For a February 2007 episode of her talk show, “Promiscuous Girls,” Tyra Banks invited a panel of five women to talk about their sexual pasts. One male audience member said all it took to identify the “easy girls” was their “tramp stamps.”
“The tramp stamp?” Banks squawked. “What is a tramp stamp? You guys know I have never heard of a tramp stamp. Is it real?” Then all five women onstage turned around to reveal their tattoos.
The term found its way back into The St. Petersburg Times as the subject of a “He Said/She Said” debate between two columnists, David Norrie and Shannon Van Sickler. On November 9, 2007, the paper printed “The curse of the dreaded Tramp Stamp,” which generated more reader responses than any column in the eighteen months since Norrie and Van Sickler’s started writing their point/counterpoint feature.
In the article, Norrie confesses that “tramp stamp” is “one of his favorite phrases all-time.” In a recent phone interview, Norrie said he finds the label hilarious because, “It’s such an almost-insulting remark for something so many people have.”
Norrie believes that women with “tramp stamps” are not necessarily sluts, but they do typically fulfill a stereotype. “They’re not the quiet girls, they’re boisterous—doing a couple of shots, downing a couple of pitchers, maybe running around nude,” he said.
While Norrie, 35, clarifies that he’s not opposed to dating girls with “tramp stamps,” he does wonder about their pasts. “I’m not going to judge them,” Norrie said. To be fair, though, Norrie is not exactly in a position to criticize. He got his first tattoo with his then-girlfriend when they were 16 – “We both have male/female signs on our butts.”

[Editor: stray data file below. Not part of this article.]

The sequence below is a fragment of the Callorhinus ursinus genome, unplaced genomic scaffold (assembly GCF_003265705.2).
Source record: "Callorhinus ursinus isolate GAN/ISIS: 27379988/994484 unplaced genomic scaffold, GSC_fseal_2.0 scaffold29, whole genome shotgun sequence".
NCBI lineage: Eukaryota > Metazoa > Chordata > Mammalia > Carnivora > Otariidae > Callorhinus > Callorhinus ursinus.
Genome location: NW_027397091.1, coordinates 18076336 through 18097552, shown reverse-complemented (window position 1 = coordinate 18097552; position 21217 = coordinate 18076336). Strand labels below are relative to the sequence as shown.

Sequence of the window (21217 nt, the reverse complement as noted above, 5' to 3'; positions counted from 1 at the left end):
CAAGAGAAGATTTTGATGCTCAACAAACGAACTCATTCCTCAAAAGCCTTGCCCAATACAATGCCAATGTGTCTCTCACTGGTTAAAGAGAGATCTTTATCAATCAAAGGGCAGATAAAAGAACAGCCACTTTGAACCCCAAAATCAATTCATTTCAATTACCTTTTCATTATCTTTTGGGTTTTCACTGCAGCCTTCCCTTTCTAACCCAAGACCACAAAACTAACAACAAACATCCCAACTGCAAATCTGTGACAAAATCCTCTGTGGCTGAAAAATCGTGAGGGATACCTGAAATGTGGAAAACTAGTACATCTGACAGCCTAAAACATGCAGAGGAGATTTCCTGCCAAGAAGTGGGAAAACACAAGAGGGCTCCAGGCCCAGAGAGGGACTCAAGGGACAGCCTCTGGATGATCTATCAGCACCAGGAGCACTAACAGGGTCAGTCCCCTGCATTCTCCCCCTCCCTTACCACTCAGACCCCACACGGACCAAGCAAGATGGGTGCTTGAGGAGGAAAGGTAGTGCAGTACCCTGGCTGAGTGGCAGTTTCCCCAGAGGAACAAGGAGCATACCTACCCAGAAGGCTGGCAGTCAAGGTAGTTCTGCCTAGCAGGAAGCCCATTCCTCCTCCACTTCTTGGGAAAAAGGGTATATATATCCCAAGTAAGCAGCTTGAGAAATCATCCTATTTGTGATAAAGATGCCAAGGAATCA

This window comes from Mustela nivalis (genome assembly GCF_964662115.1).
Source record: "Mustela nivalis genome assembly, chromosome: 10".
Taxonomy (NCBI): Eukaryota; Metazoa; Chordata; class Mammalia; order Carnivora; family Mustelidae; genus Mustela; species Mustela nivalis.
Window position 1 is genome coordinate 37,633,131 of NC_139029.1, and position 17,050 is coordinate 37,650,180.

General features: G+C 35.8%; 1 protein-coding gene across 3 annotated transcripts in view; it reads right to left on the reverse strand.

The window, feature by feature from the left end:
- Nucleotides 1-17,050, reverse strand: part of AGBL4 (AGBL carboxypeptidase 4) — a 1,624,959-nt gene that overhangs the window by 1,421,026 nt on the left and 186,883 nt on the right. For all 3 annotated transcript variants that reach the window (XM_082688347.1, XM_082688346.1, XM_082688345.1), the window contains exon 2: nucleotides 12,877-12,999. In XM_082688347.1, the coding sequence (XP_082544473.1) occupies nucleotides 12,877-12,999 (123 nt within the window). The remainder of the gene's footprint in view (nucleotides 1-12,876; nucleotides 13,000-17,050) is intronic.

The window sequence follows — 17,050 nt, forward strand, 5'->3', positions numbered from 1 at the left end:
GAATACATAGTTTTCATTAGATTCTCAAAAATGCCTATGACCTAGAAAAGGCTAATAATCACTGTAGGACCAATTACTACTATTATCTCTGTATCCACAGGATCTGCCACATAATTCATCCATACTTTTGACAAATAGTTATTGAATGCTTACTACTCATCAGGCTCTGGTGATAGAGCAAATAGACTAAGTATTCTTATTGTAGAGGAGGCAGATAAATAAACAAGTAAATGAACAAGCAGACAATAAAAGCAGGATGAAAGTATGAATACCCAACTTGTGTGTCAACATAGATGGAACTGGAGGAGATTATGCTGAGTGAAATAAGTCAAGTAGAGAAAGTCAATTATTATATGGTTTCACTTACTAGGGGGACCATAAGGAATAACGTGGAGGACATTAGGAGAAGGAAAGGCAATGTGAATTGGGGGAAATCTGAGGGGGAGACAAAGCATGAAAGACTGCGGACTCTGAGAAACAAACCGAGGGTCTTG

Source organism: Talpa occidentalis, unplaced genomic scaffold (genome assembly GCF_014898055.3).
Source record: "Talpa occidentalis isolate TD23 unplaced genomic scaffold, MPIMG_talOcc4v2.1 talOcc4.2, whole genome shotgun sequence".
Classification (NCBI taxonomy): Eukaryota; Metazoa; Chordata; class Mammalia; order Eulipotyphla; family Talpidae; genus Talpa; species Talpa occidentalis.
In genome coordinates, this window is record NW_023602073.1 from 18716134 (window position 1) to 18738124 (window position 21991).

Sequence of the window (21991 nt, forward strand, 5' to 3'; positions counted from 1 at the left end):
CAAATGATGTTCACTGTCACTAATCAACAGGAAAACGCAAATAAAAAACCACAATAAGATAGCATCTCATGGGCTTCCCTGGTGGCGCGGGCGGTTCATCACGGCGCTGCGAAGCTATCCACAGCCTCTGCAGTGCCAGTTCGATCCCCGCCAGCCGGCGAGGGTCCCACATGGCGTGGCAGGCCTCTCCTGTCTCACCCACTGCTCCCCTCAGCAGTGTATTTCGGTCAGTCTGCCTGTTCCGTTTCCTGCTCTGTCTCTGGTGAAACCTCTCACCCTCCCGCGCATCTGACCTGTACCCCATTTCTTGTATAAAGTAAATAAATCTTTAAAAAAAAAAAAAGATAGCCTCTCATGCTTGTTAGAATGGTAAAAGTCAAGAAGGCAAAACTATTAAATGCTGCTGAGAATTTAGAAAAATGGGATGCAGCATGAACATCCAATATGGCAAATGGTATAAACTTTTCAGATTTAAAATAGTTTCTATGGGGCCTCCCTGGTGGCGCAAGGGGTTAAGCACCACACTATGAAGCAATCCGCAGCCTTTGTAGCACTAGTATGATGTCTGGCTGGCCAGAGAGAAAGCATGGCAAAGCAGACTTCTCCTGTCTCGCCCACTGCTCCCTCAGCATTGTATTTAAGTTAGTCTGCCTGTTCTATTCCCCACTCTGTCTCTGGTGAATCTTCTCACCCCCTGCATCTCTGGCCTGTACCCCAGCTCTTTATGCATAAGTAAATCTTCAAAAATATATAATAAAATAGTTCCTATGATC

Around the time Norrie and his girlfriend discovered that meaning of “love hurts,” more and more people found themselves wandering into their neighborhood tattoo parlors. Dr. Therisa Green, author of The Tattoo Encyclopedia: A Guide to Choosing Your Tattoo and Ink: The Not-Just-Skin-Deep Guide to Getting a Tattoo, says that in the 1990s tattoos on women in general became more popular, coinciding with the rise of body art among models and actresses. Chuck Donoghue, an artist who splits his time between Fun City Tattoo Studios in the East Village and Daredevil Tattoo in the Lower East Side, says lower back designs caught on as part of a “herd mentality.”
Appropriately, the increasing demand for thong-like tattoos occurred when pop culture began to focus more on women’s behinds. Suddenly, the ideal woman had more than coltish legs, inflated breasts and a pinched waist—she needed J. Lo’s butt. At the 2000 Grammys, Jennifer Lopez wore a tissue-thin green Versace dress that established her as a media fixation. The American Society for Aesthetic Plastic Surgery reported that both the number of buttocks augmentation and lift surgeries improved considerably. Between 1999 and 2000, singers Juvenile, Mystical, and Sisqó contributed to America’s music industry with their respective hit singles, “Back That Azz Up,” “Shake Ya Ass” and “The Thong Song.” The three-year-old company Juicy Couture continued to sell millions of jewel-toned, velour track-suits with “Juicy” etched across the back of the pants—to the delight and detriment of many.